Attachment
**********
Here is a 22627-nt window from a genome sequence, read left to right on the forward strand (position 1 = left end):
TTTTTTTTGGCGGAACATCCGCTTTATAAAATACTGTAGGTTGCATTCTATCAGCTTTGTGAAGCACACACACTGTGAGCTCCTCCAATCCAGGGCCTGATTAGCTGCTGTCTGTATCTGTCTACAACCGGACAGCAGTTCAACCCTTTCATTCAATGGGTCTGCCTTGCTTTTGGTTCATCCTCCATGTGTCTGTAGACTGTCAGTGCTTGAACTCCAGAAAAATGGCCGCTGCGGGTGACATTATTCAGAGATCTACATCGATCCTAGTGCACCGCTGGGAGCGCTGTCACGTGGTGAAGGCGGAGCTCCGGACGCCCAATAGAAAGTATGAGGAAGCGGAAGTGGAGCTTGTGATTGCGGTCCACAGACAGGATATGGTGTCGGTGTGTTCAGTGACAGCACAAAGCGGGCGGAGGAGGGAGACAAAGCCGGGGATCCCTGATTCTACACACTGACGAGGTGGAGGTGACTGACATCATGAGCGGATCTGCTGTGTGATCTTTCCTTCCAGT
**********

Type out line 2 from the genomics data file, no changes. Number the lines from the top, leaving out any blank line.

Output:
TTTTTTTTGGCGGAACATCCGCTTTATAAAATACTGTAGGTTGCATTCTATCAGCTTTGTGAAGCACACACACTGTGAGCTCCTCCAATCCAGGGCCTGATTAGCTGCTGTCTGTATCTGTCTACAACCGGACAGCAGTTCAACCCTTTCATTCAATGGGTCTGCCTTGCTTTTGGTTCATCCTCCATGTGTCTGTAGACTGTCAGTGCTTGAACTCCAGAAAAATGGCCGCTGCGGGTGACATTATTCAGAGATCTACATCGATCCTAGTGCACCGCTGGGAGCGCTGTCACGTGGTGAAGGCGGAGCTCCGGACGCCCAATAGAAAGTATGAGGAAGCGGAAGTGGAGCTTGTGATTGCGGTCCACAGACAGGATATGGTGTCGGTGTGTTCAGTGACAGCACAAAGCGGGCGGAGGAGGGAGACAAAGCCGGGGATCCCTGATTCTACACACTGACGAGGTGGAGGTGACTGACATCATGAGCGGATCTGCTGTGTGATCTTTCCTTCCAGT